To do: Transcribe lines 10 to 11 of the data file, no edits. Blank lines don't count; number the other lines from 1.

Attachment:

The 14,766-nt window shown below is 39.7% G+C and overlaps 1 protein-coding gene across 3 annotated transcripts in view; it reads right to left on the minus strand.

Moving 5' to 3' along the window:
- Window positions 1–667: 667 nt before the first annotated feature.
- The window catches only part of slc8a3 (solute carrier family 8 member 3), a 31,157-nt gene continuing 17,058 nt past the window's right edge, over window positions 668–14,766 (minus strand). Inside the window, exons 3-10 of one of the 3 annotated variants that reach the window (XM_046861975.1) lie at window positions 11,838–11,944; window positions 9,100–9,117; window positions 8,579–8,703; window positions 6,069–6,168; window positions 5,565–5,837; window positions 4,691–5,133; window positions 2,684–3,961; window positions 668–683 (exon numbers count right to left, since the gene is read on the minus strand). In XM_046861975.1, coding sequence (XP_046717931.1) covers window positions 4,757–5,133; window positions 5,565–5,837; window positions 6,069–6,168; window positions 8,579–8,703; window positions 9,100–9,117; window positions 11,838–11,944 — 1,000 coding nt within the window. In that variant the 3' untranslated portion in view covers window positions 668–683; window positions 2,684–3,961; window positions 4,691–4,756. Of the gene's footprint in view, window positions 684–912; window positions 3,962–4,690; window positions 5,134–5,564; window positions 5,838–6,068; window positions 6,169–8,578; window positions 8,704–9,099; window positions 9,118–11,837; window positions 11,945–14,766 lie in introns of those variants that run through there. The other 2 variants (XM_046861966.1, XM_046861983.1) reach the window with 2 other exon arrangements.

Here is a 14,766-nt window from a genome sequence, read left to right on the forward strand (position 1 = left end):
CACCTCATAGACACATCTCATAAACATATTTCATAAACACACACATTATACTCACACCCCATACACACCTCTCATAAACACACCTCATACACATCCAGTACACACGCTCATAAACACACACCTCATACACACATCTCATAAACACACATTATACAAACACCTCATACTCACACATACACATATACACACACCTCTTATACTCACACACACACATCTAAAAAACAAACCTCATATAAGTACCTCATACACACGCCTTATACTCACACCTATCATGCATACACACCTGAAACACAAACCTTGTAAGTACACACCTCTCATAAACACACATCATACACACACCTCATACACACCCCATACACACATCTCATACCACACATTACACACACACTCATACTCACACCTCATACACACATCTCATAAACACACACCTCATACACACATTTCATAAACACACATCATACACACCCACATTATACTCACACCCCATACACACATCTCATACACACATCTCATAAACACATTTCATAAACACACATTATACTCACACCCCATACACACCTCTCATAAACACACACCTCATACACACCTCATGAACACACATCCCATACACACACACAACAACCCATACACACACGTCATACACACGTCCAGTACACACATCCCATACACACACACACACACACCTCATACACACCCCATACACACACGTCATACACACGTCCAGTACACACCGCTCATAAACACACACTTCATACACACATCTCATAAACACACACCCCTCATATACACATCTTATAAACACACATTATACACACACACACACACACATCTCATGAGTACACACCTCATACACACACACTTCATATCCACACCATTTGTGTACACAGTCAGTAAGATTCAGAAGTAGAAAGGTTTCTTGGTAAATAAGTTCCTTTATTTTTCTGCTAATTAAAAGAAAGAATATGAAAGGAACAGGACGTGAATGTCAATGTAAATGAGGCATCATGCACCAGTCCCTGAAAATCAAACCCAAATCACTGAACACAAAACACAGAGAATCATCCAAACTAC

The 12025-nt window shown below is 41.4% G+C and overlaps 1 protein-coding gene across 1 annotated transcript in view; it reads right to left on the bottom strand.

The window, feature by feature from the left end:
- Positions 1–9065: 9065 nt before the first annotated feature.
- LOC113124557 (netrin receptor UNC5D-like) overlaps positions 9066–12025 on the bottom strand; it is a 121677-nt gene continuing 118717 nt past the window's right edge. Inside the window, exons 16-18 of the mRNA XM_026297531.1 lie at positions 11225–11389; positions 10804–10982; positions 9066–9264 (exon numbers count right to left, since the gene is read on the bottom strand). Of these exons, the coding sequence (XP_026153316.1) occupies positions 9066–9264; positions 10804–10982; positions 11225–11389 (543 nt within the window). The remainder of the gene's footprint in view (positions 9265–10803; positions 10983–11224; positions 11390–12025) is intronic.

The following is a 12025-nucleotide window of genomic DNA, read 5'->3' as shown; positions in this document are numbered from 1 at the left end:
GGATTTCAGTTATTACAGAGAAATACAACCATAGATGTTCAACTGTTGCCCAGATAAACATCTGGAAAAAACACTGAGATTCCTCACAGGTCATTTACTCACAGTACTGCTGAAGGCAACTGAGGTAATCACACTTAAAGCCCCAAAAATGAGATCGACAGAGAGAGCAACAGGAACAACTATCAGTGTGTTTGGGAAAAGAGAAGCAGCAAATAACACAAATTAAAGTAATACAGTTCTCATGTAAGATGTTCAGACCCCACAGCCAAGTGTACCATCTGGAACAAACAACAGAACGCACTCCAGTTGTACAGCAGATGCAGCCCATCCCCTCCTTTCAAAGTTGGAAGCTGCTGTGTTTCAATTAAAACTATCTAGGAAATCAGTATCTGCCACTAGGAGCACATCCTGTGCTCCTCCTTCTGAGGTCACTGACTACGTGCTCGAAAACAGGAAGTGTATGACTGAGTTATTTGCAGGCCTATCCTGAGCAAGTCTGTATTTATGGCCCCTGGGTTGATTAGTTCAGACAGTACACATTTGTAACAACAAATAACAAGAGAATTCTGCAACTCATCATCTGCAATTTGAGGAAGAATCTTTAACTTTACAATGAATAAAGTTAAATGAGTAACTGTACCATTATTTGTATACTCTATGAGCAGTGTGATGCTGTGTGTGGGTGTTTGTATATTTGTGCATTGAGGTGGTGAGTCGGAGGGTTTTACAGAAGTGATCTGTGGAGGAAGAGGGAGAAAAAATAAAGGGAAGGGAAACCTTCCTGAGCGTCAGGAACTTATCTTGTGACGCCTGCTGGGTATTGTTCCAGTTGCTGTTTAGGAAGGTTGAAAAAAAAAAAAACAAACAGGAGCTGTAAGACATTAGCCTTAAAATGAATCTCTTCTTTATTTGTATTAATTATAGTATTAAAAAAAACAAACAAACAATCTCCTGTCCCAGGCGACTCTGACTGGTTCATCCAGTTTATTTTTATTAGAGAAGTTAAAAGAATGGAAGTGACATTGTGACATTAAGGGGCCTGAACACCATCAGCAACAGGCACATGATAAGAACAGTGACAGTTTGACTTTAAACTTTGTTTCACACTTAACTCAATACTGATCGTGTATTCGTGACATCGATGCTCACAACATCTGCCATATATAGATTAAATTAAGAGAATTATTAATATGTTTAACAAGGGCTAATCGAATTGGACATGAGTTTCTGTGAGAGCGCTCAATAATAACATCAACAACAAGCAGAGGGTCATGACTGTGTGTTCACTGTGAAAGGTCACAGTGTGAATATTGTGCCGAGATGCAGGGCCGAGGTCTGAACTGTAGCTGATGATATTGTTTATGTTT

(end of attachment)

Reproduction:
- LOC113124557 (netrin receptor UNC5D-like) overlaps positions 9066–12025 on the bottom strand; it is a 121677-nt gene continuing 118717 nt past the window's right edge. Inside the window, exons 16-18 of the mRNA XM_026297531.1 lie at positions 11225–11389; positions 10804–10982; positions 9066–9264 (exon numbers count right to left, since the gene is read on the bottom strand). Of these exons, the coding sequence (XP_026153316.1) occupies positions 9066–9264; positions 10804–10982; positions 11225–11389 (543 nt within the window). The remainder of the gene's footprint in view (positions 9265–10803; positions 10983–11224; positions 11390–12025) is intronic.

The following is a 12025-nucleotide window of genomic DNA, read 5'->3' as shown; positions in this document are numbered from 1 at the left end: